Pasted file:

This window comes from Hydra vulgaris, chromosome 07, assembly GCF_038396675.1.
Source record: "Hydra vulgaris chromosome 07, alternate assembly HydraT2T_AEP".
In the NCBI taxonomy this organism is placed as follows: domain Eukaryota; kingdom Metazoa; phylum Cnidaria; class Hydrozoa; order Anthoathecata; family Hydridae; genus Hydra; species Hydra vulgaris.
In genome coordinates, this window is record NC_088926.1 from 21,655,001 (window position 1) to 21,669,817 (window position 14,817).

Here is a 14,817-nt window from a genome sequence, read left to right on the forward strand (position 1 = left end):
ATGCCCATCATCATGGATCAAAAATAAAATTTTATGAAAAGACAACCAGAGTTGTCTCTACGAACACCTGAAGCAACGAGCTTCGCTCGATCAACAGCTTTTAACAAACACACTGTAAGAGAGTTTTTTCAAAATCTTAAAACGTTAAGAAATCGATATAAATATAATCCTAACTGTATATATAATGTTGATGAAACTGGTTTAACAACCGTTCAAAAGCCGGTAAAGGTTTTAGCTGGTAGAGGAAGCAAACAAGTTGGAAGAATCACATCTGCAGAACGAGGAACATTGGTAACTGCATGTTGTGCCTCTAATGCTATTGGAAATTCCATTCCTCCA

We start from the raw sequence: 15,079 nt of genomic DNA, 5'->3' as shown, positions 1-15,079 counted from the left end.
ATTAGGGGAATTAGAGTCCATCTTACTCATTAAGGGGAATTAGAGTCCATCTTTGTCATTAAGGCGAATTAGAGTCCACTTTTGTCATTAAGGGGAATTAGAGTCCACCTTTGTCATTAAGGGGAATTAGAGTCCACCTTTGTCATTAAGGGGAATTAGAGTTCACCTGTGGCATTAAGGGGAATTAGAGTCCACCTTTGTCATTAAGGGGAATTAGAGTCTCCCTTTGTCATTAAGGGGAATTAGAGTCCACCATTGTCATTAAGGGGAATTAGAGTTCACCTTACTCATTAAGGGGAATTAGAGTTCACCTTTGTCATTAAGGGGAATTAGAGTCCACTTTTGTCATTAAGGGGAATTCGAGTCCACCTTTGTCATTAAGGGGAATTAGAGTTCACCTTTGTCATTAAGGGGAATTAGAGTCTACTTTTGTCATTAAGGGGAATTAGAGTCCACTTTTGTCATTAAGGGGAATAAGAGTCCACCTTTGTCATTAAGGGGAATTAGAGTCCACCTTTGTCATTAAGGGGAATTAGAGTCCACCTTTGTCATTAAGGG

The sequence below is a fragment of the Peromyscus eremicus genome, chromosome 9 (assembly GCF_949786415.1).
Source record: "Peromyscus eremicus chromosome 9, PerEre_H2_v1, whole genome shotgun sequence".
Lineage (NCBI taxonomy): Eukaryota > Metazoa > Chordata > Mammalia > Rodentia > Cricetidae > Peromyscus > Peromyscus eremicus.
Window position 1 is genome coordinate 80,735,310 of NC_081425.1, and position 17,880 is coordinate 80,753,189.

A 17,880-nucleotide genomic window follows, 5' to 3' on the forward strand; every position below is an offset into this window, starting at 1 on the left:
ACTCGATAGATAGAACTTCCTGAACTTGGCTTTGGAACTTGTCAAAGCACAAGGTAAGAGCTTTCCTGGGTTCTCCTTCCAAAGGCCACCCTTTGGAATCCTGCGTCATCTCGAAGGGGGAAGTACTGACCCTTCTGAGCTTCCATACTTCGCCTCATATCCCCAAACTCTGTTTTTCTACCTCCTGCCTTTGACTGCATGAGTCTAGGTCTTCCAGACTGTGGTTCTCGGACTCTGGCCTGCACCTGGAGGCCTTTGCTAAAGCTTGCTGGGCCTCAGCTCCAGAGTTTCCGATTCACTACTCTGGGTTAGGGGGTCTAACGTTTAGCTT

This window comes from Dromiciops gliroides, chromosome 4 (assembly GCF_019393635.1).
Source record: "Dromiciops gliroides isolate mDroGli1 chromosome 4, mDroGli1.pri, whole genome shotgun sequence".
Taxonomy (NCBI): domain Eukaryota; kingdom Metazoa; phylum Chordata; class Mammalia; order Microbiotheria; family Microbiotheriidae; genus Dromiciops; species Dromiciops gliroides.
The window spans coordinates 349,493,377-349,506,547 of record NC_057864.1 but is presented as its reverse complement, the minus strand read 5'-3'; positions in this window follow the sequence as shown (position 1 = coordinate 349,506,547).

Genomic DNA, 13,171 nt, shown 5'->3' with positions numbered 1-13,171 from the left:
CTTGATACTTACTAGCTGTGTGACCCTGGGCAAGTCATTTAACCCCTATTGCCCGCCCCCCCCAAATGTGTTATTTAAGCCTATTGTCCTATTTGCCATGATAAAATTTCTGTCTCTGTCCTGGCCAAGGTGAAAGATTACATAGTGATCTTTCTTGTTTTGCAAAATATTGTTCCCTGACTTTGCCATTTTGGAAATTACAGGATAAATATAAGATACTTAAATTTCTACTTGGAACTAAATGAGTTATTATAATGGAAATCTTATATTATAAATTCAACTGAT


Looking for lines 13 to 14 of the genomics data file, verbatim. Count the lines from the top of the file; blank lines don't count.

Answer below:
A 17,880-nucleotide genomic window follows, 5' to 3' on the forward strand; every position below is an offset into this window, starting at 1 on the left:
ACTCGATAGATAGAACTTCCTGAACTTGGCTTTGGAACTTGTCAAAGCACAAGGTAAGAGCTTTCCTGGGTTCTCCTTCCAAAGGCCACCCTTTGGAATCCTGCGTCATCTCGAAGGGGGAAGTACTGACCCTTCTGAGCTTCCATACTTCGCCTCATATCCCCAAACTCTGTTTTTCTACCTCCTGCCTTTGACTGCATGAGTCTAGGTCTTCCAGACTGTGGTTCTCGGACTCTGGCCTGCACCTGGAGGCCTTTGCTAAAGCTTGCTGGGCCTCAGCTCCAGAGTTTCCGATTCACTACTCTGGGTTAGGGGGTCTAACGTTTAGCTT